Send to:

Choose Destination
See comment in PubMed Commons below
Am J Dermatopathol. 2010 Jul;32(5):479-85. doi: 10.1097/DAD.0b013e3181c2c0b5.

Primary cutaneous giant cell plasmacytoma in an organ transplant recipient: a rare presentation of a posttransplant lymphoproliferative disorder.

Author information

  • 1Department of Pathology, Duke University Medical Center, Durham, NC 27710, USA.


Posttransplant lymphoproliferative disorder (PTLD) is comprised of a spectrum of lymphoid diseases, ranging from early lesions, such as plasmacytic hyperplasia, to monomorphic neoplasms, including plasmacytoma-like lesions. Although PTLD may involve a variety of organs, primary cutaneous PTLD is rare. We report a unique case of Epstein-Barr virus (EBV)-positive primary cutaneous giant cell plasmacytoma developed 5 years after renal/pancreatic transplant in a 55-year-old male patient. The patient received local radiotherapy without reduction in immunosuppression and responded well. A review of the literature identified additional 49 cases of primary cutaneous B-cell PTLD, including 18 cases of plasmacytoma-like lesions. Primary cutaneous B-cell PTLD usually presents years after transplantation, has male preponderance, tends to occur on extremities, is frequently EBV-associated, and predicts a favorable clinical outcome. Unlike PTLD in general, in which EBV-positive cases usually occur earlier than EBV-negative ones, the longer presentation interval in the cutaneous PTLD seems to be uncorrelated to EBV status. Compared with other subtypes of cutaneous B-cell PTLD, plasmacytoma-like lesions have an increased male preponderance and tendency to present on the extremities. Although the majority of cases have been treated with reduction of immunosuppression, antiviral therapy and/or local radiotherapy, and a few with chemotherapy, the best therapeutic intervention for primary cutaneous B-cell PTLD remains to be further investigated with the analysis of more reported cases and large clinical trials.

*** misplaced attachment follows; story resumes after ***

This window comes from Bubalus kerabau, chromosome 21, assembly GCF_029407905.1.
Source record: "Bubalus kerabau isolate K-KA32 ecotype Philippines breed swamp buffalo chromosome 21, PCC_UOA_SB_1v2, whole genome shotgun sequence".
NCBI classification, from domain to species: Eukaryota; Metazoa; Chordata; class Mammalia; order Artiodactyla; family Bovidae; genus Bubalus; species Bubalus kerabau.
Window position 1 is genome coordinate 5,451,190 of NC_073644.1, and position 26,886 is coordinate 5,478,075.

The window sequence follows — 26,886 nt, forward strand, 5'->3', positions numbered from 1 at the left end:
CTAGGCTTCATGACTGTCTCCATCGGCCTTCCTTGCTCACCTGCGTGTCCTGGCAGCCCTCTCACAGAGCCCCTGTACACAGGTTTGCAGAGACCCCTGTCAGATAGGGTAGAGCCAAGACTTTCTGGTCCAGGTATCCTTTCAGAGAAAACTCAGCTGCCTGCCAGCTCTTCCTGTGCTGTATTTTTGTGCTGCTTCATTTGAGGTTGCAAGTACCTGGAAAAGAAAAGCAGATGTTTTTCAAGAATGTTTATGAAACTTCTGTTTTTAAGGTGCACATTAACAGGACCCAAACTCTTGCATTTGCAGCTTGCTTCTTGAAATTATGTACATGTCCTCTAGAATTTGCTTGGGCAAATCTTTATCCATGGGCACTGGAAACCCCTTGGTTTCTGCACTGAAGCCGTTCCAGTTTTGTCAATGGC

[PubMed - indexed for MEDLINE]
PubMed Commons home

PubMed Commons

How to join PubMed Commons

    Supplemental Content

    Full text links

    Icon for Lippincott Williams & Wilkins
    Loading ...
    Write to the Help Desk